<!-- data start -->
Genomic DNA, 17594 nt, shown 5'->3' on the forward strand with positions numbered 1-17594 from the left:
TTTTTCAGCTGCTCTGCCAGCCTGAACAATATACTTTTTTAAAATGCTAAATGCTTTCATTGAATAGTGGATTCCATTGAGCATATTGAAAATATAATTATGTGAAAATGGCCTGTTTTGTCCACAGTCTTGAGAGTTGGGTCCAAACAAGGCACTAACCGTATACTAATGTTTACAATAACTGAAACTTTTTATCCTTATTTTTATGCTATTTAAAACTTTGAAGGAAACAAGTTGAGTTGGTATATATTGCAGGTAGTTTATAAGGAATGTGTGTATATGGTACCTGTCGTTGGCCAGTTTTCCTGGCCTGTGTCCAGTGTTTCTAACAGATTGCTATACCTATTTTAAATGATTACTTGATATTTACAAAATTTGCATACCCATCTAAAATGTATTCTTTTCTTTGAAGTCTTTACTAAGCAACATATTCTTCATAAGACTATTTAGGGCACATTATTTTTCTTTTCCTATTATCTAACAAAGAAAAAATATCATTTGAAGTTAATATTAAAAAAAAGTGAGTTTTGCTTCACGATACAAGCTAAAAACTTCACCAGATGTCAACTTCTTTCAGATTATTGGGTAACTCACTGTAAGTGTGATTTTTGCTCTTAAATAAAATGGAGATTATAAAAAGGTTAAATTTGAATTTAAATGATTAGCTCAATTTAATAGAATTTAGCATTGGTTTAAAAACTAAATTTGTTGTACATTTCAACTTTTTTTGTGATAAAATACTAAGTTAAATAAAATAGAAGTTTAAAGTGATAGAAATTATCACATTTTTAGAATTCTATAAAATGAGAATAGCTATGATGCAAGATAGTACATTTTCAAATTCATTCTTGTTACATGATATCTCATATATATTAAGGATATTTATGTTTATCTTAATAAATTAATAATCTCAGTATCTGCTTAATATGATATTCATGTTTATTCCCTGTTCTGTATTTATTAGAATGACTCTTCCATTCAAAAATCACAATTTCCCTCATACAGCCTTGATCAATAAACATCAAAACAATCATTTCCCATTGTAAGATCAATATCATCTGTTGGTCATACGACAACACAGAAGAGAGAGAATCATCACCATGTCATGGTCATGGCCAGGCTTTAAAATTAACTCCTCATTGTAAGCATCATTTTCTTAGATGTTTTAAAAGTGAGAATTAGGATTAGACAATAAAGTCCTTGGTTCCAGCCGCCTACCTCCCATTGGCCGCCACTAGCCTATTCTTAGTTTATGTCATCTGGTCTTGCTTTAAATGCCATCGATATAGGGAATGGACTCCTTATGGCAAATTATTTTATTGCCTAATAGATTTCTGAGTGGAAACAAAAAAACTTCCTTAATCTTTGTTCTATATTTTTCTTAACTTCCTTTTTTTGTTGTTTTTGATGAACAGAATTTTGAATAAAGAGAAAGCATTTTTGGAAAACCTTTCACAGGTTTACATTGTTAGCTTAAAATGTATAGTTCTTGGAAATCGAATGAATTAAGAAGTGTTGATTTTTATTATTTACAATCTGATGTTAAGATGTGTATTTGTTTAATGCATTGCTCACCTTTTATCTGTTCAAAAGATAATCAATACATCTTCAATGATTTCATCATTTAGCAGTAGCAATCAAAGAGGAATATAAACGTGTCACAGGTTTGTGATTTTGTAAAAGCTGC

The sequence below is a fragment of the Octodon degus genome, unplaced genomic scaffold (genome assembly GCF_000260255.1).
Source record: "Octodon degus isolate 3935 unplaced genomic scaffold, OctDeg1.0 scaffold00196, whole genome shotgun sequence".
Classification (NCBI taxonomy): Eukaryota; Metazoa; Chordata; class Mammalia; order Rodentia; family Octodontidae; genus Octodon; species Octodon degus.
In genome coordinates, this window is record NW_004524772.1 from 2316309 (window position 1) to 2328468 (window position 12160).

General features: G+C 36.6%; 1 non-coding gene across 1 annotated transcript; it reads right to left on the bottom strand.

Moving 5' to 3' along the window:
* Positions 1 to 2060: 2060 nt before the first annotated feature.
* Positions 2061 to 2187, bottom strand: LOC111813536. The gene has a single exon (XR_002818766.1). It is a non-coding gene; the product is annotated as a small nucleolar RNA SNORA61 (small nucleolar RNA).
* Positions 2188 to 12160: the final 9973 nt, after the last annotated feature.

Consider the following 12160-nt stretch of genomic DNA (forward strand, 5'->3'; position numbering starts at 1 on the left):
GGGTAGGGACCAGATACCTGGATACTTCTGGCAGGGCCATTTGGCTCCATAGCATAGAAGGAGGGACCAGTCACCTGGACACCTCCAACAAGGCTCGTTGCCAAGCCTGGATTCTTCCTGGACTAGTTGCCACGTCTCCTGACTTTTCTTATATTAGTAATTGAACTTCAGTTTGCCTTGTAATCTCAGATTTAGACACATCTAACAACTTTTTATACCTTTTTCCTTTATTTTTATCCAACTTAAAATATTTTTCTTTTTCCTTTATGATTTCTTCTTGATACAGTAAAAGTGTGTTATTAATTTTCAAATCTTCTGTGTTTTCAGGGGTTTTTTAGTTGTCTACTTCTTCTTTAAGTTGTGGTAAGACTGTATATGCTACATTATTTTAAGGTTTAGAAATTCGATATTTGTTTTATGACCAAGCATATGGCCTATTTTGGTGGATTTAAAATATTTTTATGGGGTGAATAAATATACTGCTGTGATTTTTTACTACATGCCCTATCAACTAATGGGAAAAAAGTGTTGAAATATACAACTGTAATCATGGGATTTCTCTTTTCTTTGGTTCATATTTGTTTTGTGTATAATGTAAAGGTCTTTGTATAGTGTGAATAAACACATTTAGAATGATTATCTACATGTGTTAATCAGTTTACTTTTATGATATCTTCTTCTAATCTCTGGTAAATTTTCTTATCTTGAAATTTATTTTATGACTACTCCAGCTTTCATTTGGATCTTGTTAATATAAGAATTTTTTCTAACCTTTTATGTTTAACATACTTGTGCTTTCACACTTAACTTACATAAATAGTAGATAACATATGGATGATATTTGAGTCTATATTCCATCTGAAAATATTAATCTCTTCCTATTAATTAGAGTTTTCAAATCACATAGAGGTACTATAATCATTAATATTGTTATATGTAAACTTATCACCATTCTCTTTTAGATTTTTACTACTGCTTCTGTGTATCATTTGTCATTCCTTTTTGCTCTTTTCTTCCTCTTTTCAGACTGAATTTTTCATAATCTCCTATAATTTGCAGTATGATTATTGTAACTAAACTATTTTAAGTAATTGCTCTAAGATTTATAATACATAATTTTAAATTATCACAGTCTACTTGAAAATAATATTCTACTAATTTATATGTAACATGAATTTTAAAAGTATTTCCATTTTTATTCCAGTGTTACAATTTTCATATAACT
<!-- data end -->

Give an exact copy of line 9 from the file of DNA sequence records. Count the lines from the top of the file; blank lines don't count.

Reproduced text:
* Positions 1 to 2060: 2060 nt before the first annotated feature.